Building an Industry with Architectural Designer, Bonnie Kyle

Building an Industry with Architectural Designer, Bonnie Kyle

Building an Industry with Architectural Designer, Bonnie Kyle 1440 428 Chute Gerdeman
Bonnie Kyle

Tell us a little about yourself and your role at Chute Gerdeman?

I am the Director of the Architectural Design Studio here at CG. I’ve been in the industry for 15 years and I know what it takes to lead, inspire, and propel our clients and designers forward.  Fostering the technical abilities of each individual within my department is something I’m very passionate about, instilling the sense of forward-thinking design and concept translation to every project.

In the design industry, processes seem to constantly evolve and streamline. How is your department able to pivot in order to adapt?

The exceptional skillset my team brings to the table is the very bedrock to the solutions we provide to an ever-evolving consumer base. It’s because of the unique talent, flexibility, and a genuine interest in technical problem solving, we are able to champion the design throughout the entirety of any project.

Our process has been meticulously designed to address client and consumer issues, taking the concepts designed to tackle those issues, and translating them to a variety of architects, fixture fabricators, consultants, and clients. We have the fundamental ability to recognize what a brand needs to stay relevant and profitable for years to come.

What is one project you thought was the most groundbreaking?

Our work with Verizon was a game changer for both the client and Chute Gerdeman; it established a new process for how we, as strategists and designers, work together. At the time [2015], our competitors were only just beginning to take note of the importance related to an experiential journey. Being the innovator we are, already addressed that very notion–designing a revolutionary space that redefined the typical in-store experience.

I enjoyed directing the implementation of our designs in the Verizon Destination and Smart stores, driving the very essence of our solutions into each space was both a challenge and rewarding endeavor.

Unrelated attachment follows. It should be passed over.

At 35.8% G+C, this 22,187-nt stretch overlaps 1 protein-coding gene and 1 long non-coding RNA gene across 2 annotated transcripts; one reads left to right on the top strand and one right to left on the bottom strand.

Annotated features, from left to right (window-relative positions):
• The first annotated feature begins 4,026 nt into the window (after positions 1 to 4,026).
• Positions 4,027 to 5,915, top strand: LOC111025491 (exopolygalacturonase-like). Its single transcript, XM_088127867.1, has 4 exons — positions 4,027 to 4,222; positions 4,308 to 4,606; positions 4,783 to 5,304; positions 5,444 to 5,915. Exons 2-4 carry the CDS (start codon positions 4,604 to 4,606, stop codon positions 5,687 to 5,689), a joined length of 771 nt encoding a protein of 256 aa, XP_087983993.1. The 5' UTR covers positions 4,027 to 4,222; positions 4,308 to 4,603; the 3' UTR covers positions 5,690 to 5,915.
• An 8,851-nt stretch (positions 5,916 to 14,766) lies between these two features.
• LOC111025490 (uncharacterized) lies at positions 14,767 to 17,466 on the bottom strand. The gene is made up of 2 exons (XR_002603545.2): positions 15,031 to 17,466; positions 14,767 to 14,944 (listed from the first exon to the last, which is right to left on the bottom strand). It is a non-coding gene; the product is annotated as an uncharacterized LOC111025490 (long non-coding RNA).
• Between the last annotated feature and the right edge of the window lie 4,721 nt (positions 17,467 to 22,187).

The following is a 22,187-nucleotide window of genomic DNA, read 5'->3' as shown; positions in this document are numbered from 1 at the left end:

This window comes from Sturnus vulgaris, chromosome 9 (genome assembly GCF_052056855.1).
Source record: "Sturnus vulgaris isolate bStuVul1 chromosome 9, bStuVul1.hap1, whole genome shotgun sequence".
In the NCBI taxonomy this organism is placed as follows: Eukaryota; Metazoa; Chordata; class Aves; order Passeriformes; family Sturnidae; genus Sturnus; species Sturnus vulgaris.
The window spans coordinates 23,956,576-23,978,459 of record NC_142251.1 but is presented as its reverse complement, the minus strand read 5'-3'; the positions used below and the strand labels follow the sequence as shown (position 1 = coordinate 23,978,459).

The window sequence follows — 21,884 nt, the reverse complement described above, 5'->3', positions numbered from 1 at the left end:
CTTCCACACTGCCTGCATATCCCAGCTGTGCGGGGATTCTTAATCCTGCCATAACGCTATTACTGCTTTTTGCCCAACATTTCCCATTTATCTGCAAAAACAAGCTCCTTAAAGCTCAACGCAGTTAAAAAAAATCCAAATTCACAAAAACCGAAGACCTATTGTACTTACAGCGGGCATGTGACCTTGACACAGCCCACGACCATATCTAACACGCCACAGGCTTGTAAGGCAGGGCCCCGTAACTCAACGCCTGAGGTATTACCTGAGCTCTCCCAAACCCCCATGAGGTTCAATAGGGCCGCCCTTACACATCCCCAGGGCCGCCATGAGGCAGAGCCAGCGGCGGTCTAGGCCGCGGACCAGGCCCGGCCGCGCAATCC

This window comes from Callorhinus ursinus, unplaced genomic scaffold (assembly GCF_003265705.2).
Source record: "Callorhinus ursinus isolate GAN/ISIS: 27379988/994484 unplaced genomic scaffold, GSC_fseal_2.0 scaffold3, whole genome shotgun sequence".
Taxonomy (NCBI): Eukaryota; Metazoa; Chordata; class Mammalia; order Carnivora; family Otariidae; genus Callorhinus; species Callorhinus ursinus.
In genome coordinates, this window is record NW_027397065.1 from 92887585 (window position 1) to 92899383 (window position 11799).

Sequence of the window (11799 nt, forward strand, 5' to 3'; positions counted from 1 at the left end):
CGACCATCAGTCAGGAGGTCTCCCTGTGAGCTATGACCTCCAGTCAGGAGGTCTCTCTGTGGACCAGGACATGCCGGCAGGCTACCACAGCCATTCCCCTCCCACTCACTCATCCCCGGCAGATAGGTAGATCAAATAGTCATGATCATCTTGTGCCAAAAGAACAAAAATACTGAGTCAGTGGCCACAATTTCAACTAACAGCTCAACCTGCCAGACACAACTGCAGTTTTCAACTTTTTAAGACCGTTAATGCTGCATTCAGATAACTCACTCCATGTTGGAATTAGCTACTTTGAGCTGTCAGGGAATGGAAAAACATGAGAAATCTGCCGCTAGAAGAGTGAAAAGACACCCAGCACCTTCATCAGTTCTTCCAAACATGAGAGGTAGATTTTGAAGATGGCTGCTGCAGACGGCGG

What do you believe to be the biggest challenges you face within a project?

In the beginning our ideas flourish, making waves of change and innovation to both the industry and the brand; however, the biggest challenge comes into play later on. Budget and time constraints act as the catalyst to our creativity, pushing past the limitations to deliver our ideas is the real success of every story. Our clients strive to be at the forefront of innovation and want to be the first ones to implement it–challenging our firm to creatively push a design forward in the most-efficient way possible.

It’s about the end solution. Our work here at Chute Gerdeman does not cower to the challenges presented by a project; instead, the concepts we initially provide are driven by the difficult aspects, ultimately providing tailored designs that ensure beneficial results.

What do you feel your position adds to the Chute Gerdeman team and the services it provides?

My experience within the Fine Arts field has given me an exclusive sense of where the design world is now and where it is headed. I utilize this skill to act as the base to my technical mindset, offering recommendations and even limitations to every project I oversee. It’s my job to stay on task and on budget in regard to the concept. This integral part of the process allows us to push brands forward in the most cost-efficient way we can.

We begin every design with a strategic foundation of storytelling. Our differentiator is the fact that we are a design agency, first and foremost. For every brand, we align architectural and brand elements within a space to tell a cohesive story.

Because of your industry expertise, where do you think retail and restaurant design is headed?

There is a definite need for more experience. Consumers have become immune to traditional signage and advertising ploys, making our jobs more exciting. Industry naysayers continue to tell us that brick and mortar stores are dying out, but I believe the future is an interesting period of transition. Physical stores have made the move to online, and the predominantly online stores are focused on the physical. The transformation of traditional roles has introduced a totally new need for brand positioning and awareness.

The integration of mobile is also worth noting. In many cases, what was once an associate-driven experience, now lies within control of the consumer. While it may shift the power, it also opens the door for a more personalized shopping experience.

Head over to our Architectural Design Studio


A collection of insights research and observations across retail, restaurant, c-store and grocery. Helping brands provide a better experience for their customers. Enjoy.

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